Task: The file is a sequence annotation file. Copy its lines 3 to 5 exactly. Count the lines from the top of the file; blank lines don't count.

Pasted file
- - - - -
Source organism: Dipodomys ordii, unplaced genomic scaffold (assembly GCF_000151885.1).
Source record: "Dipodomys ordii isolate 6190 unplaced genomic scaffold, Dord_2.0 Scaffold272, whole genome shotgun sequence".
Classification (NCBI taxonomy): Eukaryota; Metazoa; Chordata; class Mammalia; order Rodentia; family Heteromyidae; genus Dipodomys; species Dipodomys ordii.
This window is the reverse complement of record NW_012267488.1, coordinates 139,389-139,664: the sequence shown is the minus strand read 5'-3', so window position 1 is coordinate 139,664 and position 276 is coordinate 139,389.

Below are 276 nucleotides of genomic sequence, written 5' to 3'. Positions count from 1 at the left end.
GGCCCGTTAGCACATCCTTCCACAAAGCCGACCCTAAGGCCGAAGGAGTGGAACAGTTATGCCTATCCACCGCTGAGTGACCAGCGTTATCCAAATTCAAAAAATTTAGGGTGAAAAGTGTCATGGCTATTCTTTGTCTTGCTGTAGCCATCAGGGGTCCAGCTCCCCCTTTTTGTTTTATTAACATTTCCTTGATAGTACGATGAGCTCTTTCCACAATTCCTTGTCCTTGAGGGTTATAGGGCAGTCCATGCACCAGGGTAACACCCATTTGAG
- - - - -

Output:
Classification (NCBI taxonomy): Eukaryota; Metazoa; Chordata; class Mammalia; order Rodentia; family Heteromyidae; genus Dipodomys; species Dipodomys ordii.
This window is the reverse complement of record NW_012267488.1, coordinates 139,389-139,664: the sequence shown is the minus strand read 5'-3', so window position 1 is coordinate 139,664 and position 276 is coordinate 139,389.

Below are 276 nucleotides of genomic sequence, written 5' to 3'. Positions count from 1 at the left end.